Since the Fall, all human beings suffer from the effects of original sin.  It manifests itself in a host of ways.  Some human beings are drawn to seek sexual genital pleasure with their own gender.  A plethora of interwoven factors which vary from person to person can lead up to such temptations.  The inclination towards same-sex genital activity is objectively disordered because the sexual acts that one is tempted to engage in can never, under any circumstance lead to the creation of new life.  At the same time, the attractions themselves are often psychologically understandable when one looks at the various factors that can influence one’s psychosexual development.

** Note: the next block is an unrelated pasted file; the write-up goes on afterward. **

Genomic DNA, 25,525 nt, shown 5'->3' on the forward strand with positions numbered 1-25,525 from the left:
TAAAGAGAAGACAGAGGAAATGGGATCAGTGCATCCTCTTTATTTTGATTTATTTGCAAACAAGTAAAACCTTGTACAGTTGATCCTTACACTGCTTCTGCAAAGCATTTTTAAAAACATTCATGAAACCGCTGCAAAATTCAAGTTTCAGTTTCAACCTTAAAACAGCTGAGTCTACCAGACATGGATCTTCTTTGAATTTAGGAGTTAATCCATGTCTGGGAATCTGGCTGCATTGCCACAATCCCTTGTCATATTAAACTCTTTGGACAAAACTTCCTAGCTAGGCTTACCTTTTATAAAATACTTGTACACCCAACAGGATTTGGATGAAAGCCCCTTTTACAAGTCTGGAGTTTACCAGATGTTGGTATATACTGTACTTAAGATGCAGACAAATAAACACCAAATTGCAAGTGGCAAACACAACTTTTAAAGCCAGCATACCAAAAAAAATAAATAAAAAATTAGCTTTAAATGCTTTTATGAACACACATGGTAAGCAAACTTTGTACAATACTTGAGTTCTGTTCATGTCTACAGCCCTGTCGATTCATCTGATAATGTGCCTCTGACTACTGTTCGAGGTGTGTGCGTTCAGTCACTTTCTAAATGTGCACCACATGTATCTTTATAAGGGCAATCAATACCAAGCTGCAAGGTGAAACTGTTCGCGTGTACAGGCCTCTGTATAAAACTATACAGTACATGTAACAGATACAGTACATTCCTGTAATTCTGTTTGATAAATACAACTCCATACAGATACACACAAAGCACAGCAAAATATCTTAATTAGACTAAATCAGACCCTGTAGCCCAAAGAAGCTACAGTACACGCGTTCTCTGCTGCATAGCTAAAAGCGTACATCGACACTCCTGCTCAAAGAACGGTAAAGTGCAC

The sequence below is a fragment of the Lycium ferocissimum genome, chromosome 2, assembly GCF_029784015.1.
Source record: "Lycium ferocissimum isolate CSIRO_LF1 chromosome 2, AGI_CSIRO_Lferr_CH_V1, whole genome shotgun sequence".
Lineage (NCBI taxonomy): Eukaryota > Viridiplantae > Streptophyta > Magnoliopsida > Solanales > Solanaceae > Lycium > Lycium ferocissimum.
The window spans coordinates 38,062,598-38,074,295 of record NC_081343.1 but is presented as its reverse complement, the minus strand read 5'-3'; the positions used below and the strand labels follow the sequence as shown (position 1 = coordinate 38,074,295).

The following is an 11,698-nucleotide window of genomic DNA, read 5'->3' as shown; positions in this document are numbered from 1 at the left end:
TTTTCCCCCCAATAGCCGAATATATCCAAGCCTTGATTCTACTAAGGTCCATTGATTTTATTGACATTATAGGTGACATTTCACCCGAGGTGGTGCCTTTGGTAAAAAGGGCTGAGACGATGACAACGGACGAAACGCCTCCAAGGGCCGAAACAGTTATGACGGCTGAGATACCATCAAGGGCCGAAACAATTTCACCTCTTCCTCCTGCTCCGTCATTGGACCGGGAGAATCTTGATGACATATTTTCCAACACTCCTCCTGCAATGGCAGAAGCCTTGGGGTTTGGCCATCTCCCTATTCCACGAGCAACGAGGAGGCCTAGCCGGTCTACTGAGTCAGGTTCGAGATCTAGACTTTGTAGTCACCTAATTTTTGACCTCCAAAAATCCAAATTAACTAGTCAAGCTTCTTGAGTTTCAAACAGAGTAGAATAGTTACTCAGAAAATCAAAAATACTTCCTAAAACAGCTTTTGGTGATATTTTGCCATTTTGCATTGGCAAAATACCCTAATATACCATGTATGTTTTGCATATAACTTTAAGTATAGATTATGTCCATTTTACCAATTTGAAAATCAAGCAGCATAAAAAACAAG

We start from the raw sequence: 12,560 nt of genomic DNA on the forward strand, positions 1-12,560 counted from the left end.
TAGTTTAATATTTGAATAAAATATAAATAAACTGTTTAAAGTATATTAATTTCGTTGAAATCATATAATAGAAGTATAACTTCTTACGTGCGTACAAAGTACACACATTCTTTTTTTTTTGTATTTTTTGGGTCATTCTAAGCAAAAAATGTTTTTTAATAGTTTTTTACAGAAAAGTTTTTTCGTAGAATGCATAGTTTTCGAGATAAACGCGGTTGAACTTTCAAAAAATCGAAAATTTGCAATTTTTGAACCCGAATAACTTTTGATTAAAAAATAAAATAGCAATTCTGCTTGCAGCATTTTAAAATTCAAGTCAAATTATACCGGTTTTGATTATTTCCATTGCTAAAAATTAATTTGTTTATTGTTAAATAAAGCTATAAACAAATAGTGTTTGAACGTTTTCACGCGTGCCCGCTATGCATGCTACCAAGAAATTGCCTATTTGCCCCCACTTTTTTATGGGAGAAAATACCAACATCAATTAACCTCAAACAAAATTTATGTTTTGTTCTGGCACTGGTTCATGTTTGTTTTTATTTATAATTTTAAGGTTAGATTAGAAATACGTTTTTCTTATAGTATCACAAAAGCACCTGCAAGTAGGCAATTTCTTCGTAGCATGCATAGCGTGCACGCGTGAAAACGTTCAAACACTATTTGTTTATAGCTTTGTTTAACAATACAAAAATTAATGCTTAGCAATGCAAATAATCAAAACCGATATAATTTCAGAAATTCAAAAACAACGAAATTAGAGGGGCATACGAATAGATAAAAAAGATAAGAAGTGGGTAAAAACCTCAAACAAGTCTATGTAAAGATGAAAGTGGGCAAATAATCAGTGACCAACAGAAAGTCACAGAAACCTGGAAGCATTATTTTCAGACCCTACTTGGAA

Father Harvey has always stated that a person who experiences same-sex erotic attraction is under no moral obligation to seek to develop heterosexual erotic desire or affectivity.  What is obligatory is chastity, and the best way to develop interior chastity is through union with Christ and prayer of the heart.

Father Harvey also refused to identify any human being by his or her temptations because he held that a human being is so much more than his temptations.  He had also stated that he wished he could rename his first book The Homosexual Person to The Person with Same-Sex Attractions so as to put even further emphasis on one’s personhood.